Showing Some Sandpaper

Anyone who watches or follows hockey is aware of the rough stuff.

NHL arenas rarely get louder than during the middle of a scrap on the ice, and the spate of concussions over the past several seasons in evidence that it’s not a game for the faint of heart.

TORONTO, ON - DECEMBER 21:  Dion Phaneuf #3 of the Toronto Maple Leafs battles with Todd Bertuzzi #44 of the Detroit Red Wings during NHL game action December 21, 2013 at the Air Canada Centre in Toronto, Ontario, Canada. (Photo by Graig Abel/NHLI via Get
Graig Abel/Getty Images

Still, the Leafs seem to be having some trouble walking the line of legality when it comes to hits.

Team captain Dion Phaneuf was shown early in the episode returning from a two-game suspension for boarding Boston’s Kevan Miller, while a hit laid out on St. Louis forward Vladimir Sobotka by first-year Leaf David Clarksona free-agent signee last summercost him a pair of games after it was reviewed at the league’s headquarters.

Clarkson, incidentally, was docked 10 games at the beginning of the season for joining a preseason altercation against the Buffalo Sabres.

It was a spate of rough play in a Toronto game with Pittsburgh on Monday night that prompted one of the top lines of Saturday’s broadcast, which came from Penguins captain Sidney Crosby during a pre-third-period chat session with Phaneuf.

Responding to Phaneuf’s charge that Crosby and teammates were instigating chippy play during a stretch Schreiber labeled “20 minutes of unyielding belligerence,” Crosby replied, “I don't hit anybody. I haven’t hit anybody in a f**king year.”

Feeling the Pinch

Babcock has coached 10 full seasons in the NHL, during which time his teams have gone to the playoffs nine times, played for the league championship twice and won it once.

Still, the Red Wings’ recent strugglesthey’d lost six games in a row through the end of Saturday’s materialhave got even the winner of more than 450 NHL games looking haggard.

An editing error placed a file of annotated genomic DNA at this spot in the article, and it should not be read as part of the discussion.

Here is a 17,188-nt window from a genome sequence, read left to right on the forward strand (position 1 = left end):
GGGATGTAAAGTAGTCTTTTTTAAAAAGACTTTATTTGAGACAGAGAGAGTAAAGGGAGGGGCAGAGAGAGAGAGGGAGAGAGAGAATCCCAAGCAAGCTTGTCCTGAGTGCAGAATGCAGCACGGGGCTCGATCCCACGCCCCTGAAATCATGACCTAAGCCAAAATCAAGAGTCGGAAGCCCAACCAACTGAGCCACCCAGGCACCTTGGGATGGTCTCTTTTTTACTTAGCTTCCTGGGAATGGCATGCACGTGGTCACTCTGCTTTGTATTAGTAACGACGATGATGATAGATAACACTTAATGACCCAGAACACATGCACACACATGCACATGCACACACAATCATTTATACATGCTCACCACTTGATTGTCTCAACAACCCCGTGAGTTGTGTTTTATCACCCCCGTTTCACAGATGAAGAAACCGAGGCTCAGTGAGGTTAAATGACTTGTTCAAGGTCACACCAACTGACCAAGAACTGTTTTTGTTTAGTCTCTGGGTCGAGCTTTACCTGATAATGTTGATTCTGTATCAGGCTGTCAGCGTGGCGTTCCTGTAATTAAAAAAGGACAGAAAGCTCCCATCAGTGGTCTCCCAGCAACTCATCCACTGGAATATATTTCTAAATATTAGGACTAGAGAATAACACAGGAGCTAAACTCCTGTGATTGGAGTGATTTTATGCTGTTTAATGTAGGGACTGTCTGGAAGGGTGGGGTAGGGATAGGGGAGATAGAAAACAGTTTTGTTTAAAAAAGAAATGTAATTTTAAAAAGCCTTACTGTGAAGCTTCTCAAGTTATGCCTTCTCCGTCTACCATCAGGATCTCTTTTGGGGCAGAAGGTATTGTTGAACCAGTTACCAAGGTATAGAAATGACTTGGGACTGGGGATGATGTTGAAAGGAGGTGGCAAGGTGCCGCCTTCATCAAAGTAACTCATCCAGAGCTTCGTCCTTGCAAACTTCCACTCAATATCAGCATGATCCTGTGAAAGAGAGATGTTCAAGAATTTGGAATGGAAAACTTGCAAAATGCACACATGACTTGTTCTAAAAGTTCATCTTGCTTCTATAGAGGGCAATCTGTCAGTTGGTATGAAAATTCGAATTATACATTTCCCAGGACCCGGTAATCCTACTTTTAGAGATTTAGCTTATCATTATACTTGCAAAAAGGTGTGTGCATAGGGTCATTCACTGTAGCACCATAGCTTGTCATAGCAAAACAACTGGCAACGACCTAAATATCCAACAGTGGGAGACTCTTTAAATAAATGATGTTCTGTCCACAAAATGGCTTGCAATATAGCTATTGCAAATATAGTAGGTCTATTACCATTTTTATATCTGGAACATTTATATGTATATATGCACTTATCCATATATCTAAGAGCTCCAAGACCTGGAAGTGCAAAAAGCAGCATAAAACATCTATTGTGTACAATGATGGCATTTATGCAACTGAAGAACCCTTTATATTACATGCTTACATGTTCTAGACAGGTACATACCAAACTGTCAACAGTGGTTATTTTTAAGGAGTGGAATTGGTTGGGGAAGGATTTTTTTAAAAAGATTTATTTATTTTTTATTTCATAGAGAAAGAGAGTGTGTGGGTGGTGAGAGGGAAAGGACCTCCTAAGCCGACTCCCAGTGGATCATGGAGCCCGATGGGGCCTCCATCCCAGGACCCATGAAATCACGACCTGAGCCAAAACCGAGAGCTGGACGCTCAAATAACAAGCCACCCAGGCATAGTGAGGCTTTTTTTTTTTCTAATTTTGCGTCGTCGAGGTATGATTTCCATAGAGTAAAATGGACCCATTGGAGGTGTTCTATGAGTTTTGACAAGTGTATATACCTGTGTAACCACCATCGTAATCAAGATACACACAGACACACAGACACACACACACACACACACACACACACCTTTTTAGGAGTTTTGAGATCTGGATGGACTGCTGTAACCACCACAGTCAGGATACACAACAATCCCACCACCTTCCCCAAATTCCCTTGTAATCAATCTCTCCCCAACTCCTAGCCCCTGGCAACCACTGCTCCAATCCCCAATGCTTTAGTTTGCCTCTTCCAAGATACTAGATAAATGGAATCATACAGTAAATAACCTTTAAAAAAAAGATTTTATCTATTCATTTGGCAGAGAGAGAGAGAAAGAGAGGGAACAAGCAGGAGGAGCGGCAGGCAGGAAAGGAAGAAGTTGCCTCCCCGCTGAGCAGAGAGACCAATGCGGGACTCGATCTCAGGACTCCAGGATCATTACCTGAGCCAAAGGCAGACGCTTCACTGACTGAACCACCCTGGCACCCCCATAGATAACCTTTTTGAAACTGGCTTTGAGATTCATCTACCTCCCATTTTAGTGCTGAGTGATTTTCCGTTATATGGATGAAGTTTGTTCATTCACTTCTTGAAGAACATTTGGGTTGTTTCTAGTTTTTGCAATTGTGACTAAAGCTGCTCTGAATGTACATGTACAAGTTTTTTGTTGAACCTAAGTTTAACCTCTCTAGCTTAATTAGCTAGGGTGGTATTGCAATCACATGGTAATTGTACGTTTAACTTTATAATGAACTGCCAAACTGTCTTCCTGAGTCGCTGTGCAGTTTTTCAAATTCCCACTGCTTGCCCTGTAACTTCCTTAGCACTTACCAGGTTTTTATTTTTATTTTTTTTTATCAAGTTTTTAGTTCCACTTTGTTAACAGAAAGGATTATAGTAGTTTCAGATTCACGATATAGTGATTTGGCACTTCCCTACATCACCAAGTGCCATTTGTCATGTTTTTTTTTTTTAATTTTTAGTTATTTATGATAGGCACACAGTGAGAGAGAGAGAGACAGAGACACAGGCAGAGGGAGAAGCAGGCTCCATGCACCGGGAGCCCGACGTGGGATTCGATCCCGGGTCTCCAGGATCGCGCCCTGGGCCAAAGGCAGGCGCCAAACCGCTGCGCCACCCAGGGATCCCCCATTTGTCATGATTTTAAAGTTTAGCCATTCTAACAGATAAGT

DETROIT, MI - OCTOBER 21: Head coach Mike Babcock of the Detroit Red Wings watches the action from the bench against the San Jose Sharks during an NHL game at Joe Louis Arena on October 21, 2013 in Detroit, Michigan. San Jose Sharks win in a shoot-out 1-0
Dave Reginek/Getty Images

And it certainly doesn’t help matters when the boss shows up to talk shop.

Detroit general manager Ken Holland dropped in to Babcock’s office following a 3-0 loss to the Tampa Bay Lightning, and the coach offered little in the way of rationale when trying to explain the persistent lack of success.

“It’s nothing-nothing after two (periods) and we’ve got to find a way to get the job done, and we’re not doing that,” Holland said. To which Babcock replied, “I thought we did lots of good things, but we found a way not to win.”

The stress didn’t keep Babcock from a little gallows humor, however.

As he wrote and erased names on a locker-room white board, he recited the laundry list of injuries that have left more than a half-dozen regulars unavailable to play.

“These people don’t matter,” he said, referring to the list of injured personnel, before gesturing to the healthy list and adding, “and these people matter.”

“My 16-year-old daughter says she’s cleared and ready to get on the ice.”  

Unless otherwise noted, all quotes were obtained from HBO's 24/7 Red Wings/Maple Leafs, which aired on Dec. 21, 2013.